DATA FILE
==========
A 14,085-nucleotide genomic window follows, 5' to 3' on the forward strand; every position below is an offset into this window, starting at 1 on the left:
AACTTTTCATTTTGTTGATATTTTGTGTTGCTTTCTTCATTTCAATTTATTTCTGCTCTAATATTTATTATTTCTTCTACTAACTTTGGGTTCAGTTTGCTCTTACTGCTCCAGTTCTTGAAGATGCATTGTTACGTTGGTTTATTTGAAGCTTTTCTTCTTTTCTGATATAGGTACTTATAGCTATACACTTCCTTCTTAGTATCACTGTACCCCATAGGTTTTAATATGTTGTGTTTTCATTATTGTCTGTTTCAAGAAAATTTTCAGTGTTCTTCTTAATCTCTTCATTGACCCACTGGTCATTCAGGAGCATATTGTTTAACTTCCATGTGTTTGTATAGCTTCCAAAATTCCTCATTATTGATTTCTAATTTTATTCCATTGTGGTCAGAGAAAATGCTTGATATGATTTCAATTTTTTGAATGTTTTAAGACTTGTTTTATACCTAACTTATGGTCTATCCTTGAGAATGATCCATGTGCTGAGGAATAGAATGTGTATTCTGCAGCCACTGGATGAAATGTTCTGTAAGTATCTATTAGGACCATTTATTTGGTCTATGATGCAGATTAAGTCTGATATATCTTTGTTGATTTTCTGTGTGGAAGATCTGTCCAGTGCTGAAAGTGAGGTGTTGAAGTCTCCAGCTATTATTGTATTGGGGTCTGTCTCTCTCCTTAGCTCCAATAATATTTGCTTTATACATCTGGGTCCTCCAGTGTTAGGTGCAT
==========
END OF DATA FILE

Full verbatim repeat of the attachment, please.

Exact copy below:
A 14,085-nucleotide genomic window follows, 5' to 3' on the forward strand; every position below is an offset into this window, starting at 1 on the left:
AACTTTTCATTTTGTTGATATTTTGTGTTGCTTTCTTCATTTCAATTTATTTCTGCTCTAATATTTATTATTTCTTCTACTAACTTTGGGTTCAGTTTGCTCTTACTGCTCCAGTTCTTGAAGATGCATTGTTACGTTGGTTTATTTGAAGCTTTTCTTCTTTTCTGATATAGGTACTTATAGCTATACACTTCCTTCTTAGTATCACTGTACCCCATAGGTTTTAATATGTTGTGTTTTCATTATTGTCTGTTTCAAGAAAATTTTCAGTGTTCTTCTTAATCTCTTCATTGACCCACTGGTCATTCAGGAGCATATTGTTTAACTTCCATGTGTTTGTATAGCTTCCAAAATTCCTCATTATTGATTTCTAATTTTATTCCATTGTGGTCAGAGAAAATGCTTGATATGATTTCAATTTTTTGAATGTTTTAAGACTTGTTTTATACCTAACTTATGGTCTATCCTTGAGAATGATCCATGTGCTGAGGAATAGAATGTGTATTCTGCAGCCACTGGATGAAATGTTCTGTAAGTATCTATTAGGACCATTTATTTGGTCTATGATGCAGATTAAGTCTGATATATCTTTGTTGATTTTCTGTGTGGAAGATCTGTCCAGTGCTGAAAGTGAGGTGTTGAAGTCTCCAGCTATTATTGTATTGGGGTCTGTCTCTCTCCTTAGCTCCAATAATATTTGCTTTATACATCTGGGTCCTCCAGTGTTAGGTGCAT